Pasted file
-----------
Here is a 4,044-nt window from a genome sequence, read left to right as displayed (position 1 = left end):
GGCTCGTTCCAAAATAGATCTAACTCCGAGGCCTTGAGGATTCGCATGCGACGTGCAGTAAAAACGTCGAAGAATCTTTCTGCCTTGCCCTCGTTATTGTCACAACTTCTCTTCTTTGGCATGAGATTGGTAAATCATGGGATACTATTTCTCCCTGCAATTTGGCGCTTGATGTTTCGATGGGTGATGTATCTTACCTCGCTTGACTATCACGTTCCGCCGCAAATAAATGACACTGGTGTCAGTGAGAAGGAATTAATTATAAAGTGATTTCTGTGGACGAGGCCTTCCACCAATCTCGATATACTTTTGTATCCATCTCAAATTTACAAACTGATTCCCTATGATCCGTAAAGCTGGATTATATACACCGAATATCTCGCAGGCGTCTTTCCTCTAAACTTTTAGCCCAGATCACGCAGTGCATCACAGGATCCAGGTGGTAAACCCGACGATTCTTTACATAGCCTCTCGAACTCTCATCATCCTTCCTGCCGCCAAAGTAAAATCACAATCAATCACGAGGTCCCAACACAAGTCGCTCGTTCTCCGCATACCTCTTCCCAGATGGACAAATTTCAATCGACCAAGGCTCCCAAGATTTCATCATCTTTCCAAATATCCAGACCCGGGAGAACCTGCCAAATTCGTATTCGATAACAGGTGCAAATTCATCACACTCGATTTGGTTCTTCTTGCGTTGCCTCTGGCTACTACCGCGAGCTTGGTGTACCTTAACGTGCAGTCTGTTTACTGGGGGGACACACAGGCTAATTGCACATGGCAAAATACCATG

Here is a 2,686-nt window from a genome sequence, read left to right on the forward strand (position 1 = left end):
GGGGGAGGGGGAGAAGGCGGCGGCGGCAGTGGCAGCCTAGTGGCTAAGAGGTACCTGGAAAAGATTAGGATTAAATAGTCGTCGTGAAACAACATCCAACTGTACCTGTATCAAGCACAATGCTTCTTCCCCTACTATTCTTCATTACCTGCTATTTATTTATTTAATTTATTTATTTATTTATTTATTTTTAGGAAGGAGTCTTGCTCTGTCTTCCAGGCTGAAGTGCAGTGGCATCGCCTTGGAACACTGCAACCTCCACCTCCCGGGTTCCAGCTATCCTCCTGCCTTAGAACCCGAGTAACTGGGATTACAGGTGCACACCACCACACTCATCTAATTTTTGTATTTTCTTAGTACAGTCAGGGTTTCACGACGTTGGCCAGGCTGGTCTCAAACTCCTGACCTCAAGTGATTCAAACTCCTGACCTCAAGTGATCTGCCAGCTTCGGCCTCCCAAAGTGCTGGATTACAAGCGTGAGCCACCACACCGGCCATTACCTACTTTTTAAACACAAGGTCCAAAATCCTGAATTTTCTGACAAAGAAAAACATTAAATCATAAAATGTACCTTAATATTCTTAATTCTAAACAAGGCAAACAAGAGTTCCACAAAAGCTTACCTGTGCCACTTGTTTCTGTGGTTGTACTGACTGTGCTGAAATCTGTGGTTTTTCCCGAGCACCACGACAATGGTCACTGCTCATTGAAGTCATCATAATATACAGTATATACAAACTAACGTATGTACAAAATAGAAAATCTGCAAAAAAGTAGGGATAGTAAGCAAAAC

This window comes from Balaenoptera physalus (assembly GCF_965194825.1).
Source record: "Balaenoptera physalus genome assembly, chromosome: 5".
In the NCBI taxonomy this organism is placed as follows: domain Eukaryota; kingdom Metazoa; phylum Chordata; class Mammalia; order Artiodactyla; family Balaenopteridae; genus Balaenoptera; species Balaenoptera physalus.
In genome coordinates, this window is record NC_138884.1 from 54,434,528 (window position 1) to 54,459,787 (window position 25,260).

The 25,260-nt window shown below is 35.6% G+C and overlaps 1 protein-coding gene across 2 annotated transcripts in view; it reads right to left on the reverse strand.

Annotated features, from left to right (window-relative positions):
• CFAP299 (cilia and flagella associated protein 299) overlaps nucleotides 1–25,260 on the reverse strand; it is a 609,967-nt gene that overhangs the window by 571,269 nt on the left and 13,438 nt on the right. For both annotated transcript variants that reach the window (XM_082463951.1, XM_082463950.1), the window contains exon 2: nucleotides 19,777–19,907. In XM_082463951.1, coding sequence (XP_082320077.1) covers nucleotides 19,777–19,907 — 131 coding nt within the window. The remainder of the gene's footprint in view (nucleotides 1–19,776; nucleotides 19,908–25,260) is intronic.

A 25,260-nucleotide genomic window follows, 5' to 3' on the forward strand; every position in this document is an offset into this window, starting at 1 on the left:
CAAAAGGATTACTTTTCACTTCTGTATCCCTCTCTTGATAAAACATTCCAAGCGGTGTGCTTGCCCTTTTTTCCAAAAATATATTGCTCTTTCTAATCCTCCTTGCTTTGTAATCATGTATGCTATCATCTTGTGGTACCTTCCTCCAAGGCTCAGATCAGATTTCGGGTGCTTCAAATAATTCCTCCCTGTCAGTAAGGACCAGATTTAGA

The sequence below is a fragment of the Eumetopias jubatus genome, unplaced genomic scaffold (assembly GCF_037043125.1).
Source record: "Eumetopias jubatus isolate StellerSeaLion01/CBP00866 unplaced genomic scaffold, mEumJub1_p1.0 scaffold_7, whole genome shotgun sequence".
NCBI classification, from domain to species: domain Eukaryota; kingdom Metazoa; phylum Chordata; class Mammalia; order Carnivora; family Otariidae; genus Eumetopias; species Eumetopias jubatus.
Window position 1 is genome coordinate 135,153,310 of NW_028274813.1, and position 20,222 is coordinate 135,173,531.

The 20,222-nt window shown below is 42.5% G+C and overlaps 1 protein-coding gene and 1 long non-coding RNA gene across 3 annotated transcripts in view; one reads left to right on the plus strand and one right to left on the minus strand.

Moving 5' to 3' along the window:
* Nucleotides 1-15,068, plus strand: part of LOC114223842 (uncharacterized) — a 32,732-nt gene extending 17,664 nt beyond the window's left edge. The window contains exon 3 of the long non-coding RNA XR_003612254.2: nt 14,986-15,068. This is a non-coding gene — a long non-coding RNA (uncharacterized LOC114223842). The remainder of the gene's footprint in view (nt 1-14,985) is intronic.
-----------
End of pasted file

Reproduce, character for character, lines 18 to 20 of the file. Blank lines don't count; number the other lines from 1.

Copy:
The 20,222-nt window shown below is 42.5% G+C and overlaps 1 protein-coding gene and 1 long non-coding RNA gene across 3 annotated transcripts in view; one reads left to right on the plus strand and one right to left on the minus strand.

Moving 5' to 3' along the window:
* Nucleotides 1-15,068, plus strand: part of LOC114223842 (uncharacterized) — a 32,732-nt gene extending 17,664 nt beyond the window's left edge. The window contains exon 3 of the long non-coding RNA XR_003612254.2: nt 14,986-15,068. This is a non-coding gene — a long non-coding RNA (uncharacterized LOC114223842). The remainder of the gene's footprint in view (nt 1-14,985) is intronic.